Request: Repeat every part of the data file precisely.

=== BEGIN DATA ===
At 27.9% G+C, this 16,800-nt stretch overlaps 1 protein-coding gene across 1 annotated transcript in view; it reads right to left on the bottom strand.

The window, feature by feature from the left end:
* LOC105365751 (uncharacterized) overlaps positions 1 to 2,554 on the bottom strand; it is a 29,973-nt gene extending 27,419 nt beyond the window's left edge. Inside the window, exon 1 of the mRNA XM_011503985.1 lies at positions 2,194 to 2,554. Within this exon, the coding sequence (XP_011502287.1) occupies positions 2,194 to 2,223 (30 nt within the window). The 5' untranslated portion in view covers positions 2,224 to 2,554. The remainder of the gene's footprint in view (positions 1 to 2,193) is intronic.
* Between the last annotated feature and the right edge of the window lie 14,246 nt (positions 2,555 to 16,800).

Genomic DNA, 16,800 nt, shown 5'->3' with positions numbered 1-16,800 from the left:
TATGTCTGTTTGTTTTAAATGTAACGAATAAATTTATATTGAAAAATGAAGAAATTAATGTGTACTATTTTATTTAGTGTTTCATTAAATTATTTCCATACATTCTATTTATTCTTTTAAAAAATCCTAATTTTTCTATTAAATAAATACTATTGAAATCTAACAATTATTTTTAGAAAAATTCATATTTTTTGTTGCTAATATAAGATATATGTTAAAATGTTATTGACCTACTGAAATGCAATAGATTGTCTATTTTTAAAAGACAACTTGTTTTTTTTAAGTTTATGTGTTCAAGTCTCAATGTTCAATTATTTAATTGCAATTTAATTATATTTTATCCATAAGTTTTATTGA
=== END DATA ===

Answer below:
At 27.9% G+C, this 16,800-nt stretch overlaps 1 protein-coding gene across 1 annotated transcript in view; it reads right to left on the bottom strand.

The window, feature by feature from the left end:
* LOC105365751 (uncharacterized) overlaps positions 1 to 2,554 on the bottom strand; it is a 29,973-nt gene extending 27,419 nt beyond the window's left edge. Inside the window, exon 1 of the mRNA XM_011503985.1 lies at positions 2,194 to 2,554. Within this exon, the coding sequence (XP_011502287.1) occupies positions 2,194 to 2,223 (30 nt within the window). The 5' untranslated portion in view covers positions 2,224 to 2,554. The remainder of the gene's footprint in view (positions 1 to 2,193) is intronic.
* Between the last annotated feature and the right edge of the window lie 14,246 nt (positions 2,555 to 16,800).

Genomic DNA, 16,800 nt, shown 5'->3' with positions numbered 1-16,800 from the left:
TATGTCTGTTTGTTTTAAATGTAACGAATAAATTTATATTGAAAAATGAAGAAATTAATGTGTACTATTTTATTTAGTGTTTCATTAAATTATTTCCATACATTCTATTTATTCTTTTAAAAAATCCTAATTTTTCTATTAAATAAATACTATTGAAATCTAACAATTATTTTTAGAAAAATTCATATTTTTTGTTGCTAATATAAGATATATGTTAAAATGTTATTGACCTACTGAAATGCAATAGATTGTCTATTTTTAAAAGACAACTTGTTTTTTTTAAGTTTATGTGTTCAAGTCTCAATGTTCAATTATTTAATTGCAATTTAATTATATTTTATCCATAAGTTTTATTGA